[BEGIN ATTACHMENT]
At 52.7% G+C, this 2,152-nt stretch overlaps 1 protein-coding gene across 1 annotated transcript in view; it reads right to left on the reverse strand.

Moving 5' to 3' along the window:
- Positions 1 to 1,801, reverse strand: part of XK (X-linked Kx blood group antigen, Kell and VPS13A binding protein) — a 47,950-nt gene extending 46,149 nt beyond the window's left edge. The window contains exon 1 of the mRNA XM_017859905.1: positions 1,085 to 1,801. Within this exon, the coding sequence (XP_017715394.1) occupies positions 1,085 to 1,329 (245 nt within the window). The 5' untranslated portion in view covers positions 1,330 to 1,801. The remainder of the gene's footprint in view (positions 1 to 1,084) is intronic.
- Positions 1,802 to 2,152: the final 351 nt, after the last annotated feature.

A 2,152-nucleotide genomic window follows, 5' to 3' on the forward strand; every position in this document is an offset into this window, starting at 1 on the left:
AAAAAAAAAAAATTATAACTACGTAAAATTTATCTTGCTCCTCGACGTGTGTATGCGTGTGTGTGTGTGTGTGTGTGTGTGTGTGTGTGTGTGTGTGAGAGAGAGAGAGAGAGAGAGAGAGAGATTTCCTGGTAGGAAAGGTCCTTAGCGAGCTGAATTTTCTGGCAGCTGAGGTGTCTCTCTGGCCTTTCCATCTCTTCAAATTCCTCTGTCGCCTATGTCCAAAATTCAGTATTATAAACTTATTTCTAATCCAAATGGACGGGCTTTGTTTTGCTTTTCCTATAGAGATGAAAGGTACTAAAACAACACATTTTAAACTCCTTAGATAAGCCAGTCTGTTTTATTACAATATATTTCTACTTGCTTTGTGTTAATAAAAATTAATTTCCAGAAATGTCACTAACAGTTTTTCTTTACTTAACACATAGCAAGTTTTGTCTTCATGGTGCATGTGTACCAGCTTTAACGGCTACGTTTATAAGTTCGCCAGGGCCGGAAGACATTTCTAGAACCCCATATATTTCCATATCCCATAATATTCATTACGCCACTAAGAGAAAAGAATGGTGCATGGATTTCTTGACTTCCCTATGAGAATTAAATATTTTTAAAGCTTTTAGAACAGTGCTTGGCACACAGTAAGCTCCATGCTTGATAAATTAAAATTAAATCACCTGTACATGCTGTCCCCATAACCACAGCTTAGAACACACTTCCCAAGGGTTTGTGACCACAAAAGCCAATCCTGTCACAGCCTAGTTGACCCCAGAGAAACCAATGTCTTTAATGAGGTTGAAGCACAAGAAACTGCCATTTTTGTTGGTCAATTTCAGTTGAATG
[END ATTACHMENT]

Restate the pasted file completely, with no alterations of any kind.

At 52.7% G+C, this 2,152-nt stretch overlaps 1 protein-coding gene across 1 annotated transcript in view; it reads right to left on the reverse strand.

Moving 5' to 3' along the window:
- Positions 1 to 1,801, reverse strand: part of XK (X-linked Kx blood group antigen, Kell and VPS13A binding protein) — a 47,950-nt gene extending 46,149 nt beyond the window's left edge. The window contains exon 1 of the mRNA XM_017859905.1: positions 1,085 to 1,801. Within this exon, the coding sequence (XP_017715394.1) occupies positions 1,085 to 1,329 (245 nt within the window). The 5' untranslated portion in view covers positions 1,330 to 1,801. The remainder of the gene's footprint in view (positions 1 to 1,084) is intronic.
- Positions 1,802 to 2,152: the final 351 nt, after the last annotated feature.

A 2,152-nucleotide genomic window follows, 5' to 3' on the forward strand; every position in this document is an offset into this window, starting at 1 on the left:
AAAAAAAAAAAATTATAACTACGTAAAATTTATCTTGCTCCTCGACGTGTGTATGCGTGTGTGTGTGTGTGTGTGTGTGTGTGTGTGTGTGTGTGTGAGAGAGAGAGAGAGAGAGAGAGAGAGATTTCCTGGTAGGAAAGGTCCTTAGCGAGCTGAATTTTCTGGCAGCTGAGGTGTCTCTCTGGCCTTTCCATCTCTTCAAATTCCTCTGTCGCCTATGTCCAAAATTCAGTATTATAAACTTATTTCTAATCCAAATGGACGGGCTTTGTTTTGCTTTTCCTATAGAGATGAAAGGTACTAAAACAACACATTTTAAACTCCTTAGATAAGCCAGTCTGTTTTATTACAATATATTTCTACTTGCTTTGTGTTAATAAAAATTAATTTCCAGAAATGTCACTAACAGTTTTTCTTTACTTAACACATAGCAAGTTTTGTCTTCATGGTGCATGTGTACCAGCTTTAACGGCTACGTTTATAAGTTCGCCAGGGCCGGAAGACATTTCTAGAACCCCATATATTTCCATATCCCATAATATTCATTACGCCACTAAGAGAAAAGAATGGTGCATGGATTTCTTGACTTCCCTATGAGAATTAAATATTTTTAAAGCTTTTAGAACAGTGCTTGGCACACAGTAAGCTCCATGCTTGATAAATTAAAATTAAATCACCTGTACATGCTGTCCCCATAACCACAGCTTAGAACACACTTCCCAAGGGTTTGTGACCACAAAAGCCAATCCTGTCACAGCCTAGTTGACCCCAGAGAAACCAATGTCTTTAATGAGGTTGAAGCACAAGAAACTGCCATTTTTGTTGGTCAATTTCAGTTGAATG